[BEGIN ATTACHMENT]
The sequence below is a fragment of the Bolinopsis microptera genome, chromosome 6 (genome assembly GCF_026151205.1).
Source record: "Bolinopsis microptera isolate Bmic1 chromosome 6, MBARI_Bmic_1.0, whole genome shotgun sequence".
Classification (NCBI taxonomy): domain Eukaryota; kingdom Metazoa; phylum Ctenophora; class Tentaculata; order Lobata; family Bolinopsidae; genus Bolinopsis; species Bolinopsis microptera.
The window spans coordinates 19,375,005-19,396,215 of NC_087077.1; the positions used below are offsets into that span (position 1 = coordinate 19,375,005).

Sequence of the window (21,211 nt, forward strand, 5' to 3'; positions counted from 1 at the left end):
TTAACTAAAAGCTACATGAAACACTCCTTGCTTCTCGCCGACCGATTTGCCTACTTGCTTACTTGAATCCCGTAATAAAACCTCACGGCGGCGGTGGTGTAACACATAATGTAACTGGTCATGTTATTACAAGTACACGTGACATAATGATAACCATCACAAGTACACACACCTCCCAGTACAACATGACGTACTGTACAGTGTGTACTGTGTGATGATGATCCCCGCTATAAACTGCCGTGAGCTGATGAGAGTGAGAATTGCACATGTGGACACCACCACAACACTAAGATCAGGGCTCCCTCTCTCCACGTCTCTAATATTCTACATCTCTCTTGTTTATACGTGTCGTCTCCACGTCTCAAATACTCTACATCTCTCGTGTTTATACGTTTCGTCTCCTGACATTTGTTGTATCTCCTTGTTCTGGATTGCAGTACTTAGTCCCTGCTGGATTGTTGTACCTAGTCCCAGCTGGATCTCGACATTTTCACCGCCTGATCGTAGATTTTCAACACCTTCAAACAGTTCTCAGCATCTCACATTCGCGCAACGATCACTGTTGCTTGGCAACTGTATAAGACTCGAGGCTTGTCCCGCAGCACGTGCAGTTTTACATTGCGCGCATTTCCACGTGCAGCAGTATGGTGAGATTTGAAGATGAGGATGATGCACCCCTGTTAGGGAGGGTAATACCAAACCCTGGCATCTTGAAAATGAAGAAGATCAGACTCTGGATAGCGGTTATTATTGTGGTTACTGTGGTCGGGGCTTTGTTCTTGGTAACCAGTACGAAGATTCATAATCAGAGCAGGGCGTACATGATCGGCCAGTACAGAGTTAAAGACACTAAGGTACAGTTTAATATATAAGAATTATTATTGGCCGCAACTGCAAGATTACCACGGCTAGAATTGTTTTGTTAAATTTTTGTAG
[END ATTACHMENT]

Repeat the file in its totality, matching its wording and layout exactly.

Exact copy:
The sequence below is a fragment of the Bolinopsis microptera genome, chromosome 6 (genome assembly GCF_026151205.1).
Source record: "Bolinopsis microptera isolate Bmic1 chromosome 6, MBARI_Bmic_1.0, whole genome shotgun sequence".
Classification (NCBI taxonomy): domain Eukaryota; kingdom Metazoa; phylum Ctenophora; class Tentaculata; order Lobata; family Bolinopsidae; genus Bolinopsis; species Bolinopsis microptera.
The window spans coordinates 19,375,005-19,396,215 of NC_087077.1; the positions used below are offsets into that span (position 1 = coordinate 19,375,005).

Sequence of the window (21,211 nt, forward strand, 5' to 3'; positions counted from 1 at the left end):
TTAACTAAAAGCTACATGAAACACTCCTTGCTTCTCGCCGACCGATTTGCCTACTTGCTTACTTGAATCCCGTAATAAAACCTCACGGCGGCGGTGGTGTAACACATAATGTAACTGGTCATGTTATTACAAGTACACGTGACATAATGATAACCATCACAAGTACACACACCTCCCAGTACAACATGACGTACTGTACAGTGTGTACTGTGTGATGATGATCCCCGCTATAAACTGCCGTGAGCTGATGAGAGTGAGAATTGCACATGTGGACACCACCACAACACTAAGATCAGGGCTCCCTCTCTCCACGTCTCTAATATTCTACATCTCTCTTGTTTATACGTGTCGTCTCCACGTCTCAAATACTCTACATCTCTCGTGTTTATACGTTTCGTCTCCTGACATTTGTTGTATCTCCTTGTTCTGGATTGCAGTACTTAGTCCCTGCTGGATTGTTGTACCTAGTCCCAGCTGGATCTCGACATTTTCACCGCCTGATCGTAGATTTTCAACACCTTCAAACAGTTCTCAGCATCTCACATTCGCGCAACGATCACTGTTGCTTGGCAACTGTATAAGACTCGAGGCTTGTCCCGCAGCACGTGCAGTTTTACATTGCGCGCATTTCCACGTGCAGCAGTATGGTGAGATTTGAAGATGAGGATGATGCACCCCTGTTAGGGAGGGTAATACCAAACCCTGGCATCTTGAAAATGAAGAAGATCAGACTCTGGATAGCGGTTATTATTGTGGTTACTGTGGTCGGGGCTTTGTTCTTGGTAACCAGTACGAAGATTCATAATCAGAGCAGGGCGTACATGATCGGCCAGTACAGAGTTAAAGACACTAAGGTACAGTTTAATATATAAGAATTATTATTGGCCGCAACTGCAAGATTACCACGGCTAGAATTGTTTTGTTAAATTTTTGTAG